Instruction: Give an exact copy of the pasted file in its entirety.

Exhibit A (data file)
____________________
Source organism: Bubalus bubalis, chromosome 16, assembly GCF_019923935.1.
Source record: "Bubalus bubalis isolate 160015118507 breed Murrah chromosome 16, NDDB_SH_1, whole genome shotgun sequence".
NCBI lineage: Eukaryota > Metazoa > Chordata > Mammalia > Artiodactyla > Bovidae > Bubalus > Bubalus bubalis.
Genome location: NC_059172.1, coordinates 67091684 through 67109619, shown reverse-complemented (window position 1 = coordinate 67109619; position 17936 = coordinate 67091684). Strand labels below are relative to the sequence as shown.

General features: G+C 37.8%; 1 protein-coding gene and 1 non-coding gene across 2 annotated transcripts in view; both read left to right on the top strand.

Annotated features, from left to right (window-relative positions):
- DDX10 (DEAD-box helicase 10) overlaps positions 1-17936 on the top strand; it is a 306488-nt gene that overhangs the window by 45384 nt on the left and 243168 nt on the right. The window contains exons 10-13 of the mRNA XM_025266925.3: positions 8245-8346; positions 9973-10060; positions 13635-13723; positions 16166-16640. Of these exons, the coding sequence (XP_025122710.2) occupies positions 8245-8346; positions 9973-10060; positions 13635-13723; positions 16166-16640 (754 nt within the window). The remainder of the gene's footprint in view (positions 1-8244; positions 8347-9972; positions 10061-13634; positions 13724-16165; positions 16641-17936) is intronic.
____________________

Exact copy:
Source organism: Bubalus bubalis, chromosome 16, assembly GCF_019923935.1.
Source record: "Bubalus bubalis isolate 160015118507 breed Murrah chromosome 16, NDDB_SH_1, whole genome shotgun sequence".
NCBI lineage: Eukaryota > Metazoa > Chordata > Mammalia > Artiodactyla > Bovidae > Bubalus > Bubalus bubalis.
Genome location: NC_059172.1, coordinates 67091684 through 67109619, shown reverse-complemented (window position 1 = coordinate 67109619; position 17936 = coordinate 67091684). Strand labels below are relative to the sequence as shown.

General features: G+C 37.8%; 1 protein-coding gene and 1 non-coding gene across 2 annotated transcripts in view; both read left to right on the top strand.

Annotated features, from left to right (window-relative positions):
- DDX10 (DEAD-box helicase 10) overlaps positions 1-17936 on the top strand; it is a 306488-nt gene that overhangs the window by 45384 nt on the left and 243168 nt on the right. The window contains exons 10-13 of the mRNA XM_025266925.3: positions 8245-8346; positions 9973-10060; positions 13635-13723; positions 16166-16640. Of these exons, the coding sequence (XP_025122710.2) occupies positions 8245-8346; positions 9973-10060; positions 13635-13723; positions 16166-16640 (754 nt within the window). The remainder of the gene's footprint in view (positions 1-8244; positions 8347-9972; positions 10061-13634; positions 13724-16165; positions 16641-17936) is intronic.